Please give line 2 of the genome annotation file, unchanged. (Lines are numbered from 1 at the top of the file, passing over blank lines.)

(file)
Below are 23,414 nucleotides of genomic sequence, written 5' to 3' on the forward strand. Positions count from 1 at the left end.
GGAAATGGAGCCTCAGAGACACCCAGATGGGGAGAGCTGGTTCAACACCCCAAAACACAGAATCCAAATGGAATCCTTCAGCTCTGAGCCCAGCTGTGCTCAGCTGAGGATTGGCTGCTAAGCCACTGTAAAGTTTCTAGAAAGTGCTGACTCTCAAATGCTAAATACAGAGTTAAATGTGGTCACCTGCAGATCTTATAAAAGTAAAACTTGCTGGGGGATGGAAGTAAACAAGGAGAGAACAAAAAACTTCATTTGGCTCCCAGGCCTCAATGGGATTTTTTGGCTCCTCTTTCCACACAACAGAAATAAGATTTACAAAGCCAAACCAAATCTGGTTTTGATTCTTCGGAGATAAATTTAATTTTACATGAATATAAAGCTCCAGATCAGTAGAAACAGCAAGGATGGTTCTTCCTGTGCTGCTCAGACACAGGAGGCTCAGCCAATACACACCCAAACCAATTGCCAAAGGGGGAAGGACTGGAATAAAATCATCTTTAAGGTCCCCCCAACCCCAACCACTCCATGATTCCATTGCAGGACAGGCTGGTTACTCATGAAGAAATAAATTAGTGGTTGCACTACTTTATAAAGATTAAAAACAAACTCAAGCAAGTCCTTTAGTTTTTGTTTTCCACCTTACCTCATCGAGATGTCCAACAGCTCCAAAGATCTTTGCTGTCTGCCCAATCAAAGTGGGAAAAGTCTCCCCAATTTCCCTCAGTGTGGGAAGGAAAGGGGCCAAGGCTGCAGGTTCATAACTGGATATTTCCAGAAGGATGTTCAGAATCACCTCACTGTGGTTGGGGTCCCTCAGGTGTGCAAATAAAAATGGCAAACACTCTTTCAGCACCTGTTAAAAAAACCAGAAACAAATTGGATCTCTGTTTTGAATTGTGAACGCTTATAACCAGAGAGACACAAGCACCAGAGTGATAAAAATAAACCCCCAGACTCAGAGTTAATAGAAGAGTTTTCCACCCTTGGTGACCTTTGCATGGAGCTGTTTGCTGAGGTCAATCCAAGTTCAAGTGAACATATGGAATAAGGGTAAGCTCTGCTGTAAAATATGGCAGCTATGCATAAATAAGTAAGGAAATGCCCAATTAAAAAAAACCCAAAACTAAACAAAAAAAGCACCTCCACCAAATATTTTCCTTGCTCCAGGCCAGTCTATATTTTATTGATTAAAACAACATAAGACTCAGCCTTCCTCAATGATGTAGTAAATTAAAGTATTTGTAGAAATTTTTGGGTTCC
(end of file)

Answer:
GGAAATGGAGCCTCAGAGACACCCAGATGGGGAGAGCTGGTTCAACACCCCAAAACACAGAATCCAAATGGAATCCTTCAGCTCTGAGCCCAGCTGTGCTCAGCTGAGGATTGGCTGCTAAGCCACTGTAAAGTTTCTAGAAAGTGCTGACTCTCAAATGCTAAATACAGAGTTAAATGTGGTCACCTGCAGATCTTATAAAAGTAAAACTTGCTGGGGGATGGAAGTAAACAAGGAGAGAACAAAAAACTTCATTTGGCTCCCAGGCCTCAATGGGATTTTTTGGCTCCTCTTTCCACACAACAGAAATAAGATTTACAAAGCCAAACCAAATCTGGTTTTGATTCTTCGGAGATAAATTTAATTTTACATGAATATAAAGCTCCAGATCAGTAGAAACAGCAAGGATGGTTCTTCCTGTGCTGCTCAGACACAGGAGGCTCAGCCAATACACACCCAAACCAATTGCCAAAGGGGGAAGGACTGGAATAAAATCATCTTTAAGGTCCCCCCAACCCCAACCACTCCATGATTCCATTGCAGGACAGGCTGGTTACTCATGAAGAAATAAATTAGTGGTTGCACTACTTTATAAAGATTAAAAACAAACTCAAGCAAGTCCTTTAGTTTTTGTTTTCCACCTTACCTCATCGAGATGTCCAACAGCTCCAAAGATCTTTGCTGTCTGCCCAATCAAAGTGGGAAAAGTCTCCCCAATTTCCCTCAGTGTGGGAAGGAAAGGGGCCAAGGCTGCAGGTTCATAACTGGATATTTCCAGAAGGATGTTCAGAATCACCTCACTGTGGTTGGGGTCCCTCAGGTGTGCAAATAAAAATGGCAAACACTCTTTCAGCACCTGTTAAAAAAACCAGAAACAAATTGGATCTCTGTTTTGAATTGTGAACGCTTATAACCAGAGAGACACAAGCACCAGAGTGATAAAAATAAACCCCCAGACTCAGAGTTAATAGAAGAGTTTTCCACCCTTGGTGACCTTTGCATGGAGCTGTTTGCTGAGGTCAATCCAAGTTCAAGTGAACATATGGAATAAGGGTAAGCTCTGCTGTAAAATATGGCAGCTATGCATAAATAAGTAAGGAAATGCCCAATTAAAAAAAACCCAAAACTAAACAAAAAAAGCACCTCCACCAAATATTTTCCTTGCTCCAGGCCAGTCTATATTTTATTGATTAAAACAACATAAGACTCAGCCTTCCTCAATGATGTAGTAAATTAAAGTATTTGTAGAAATTTTTGGGTTCC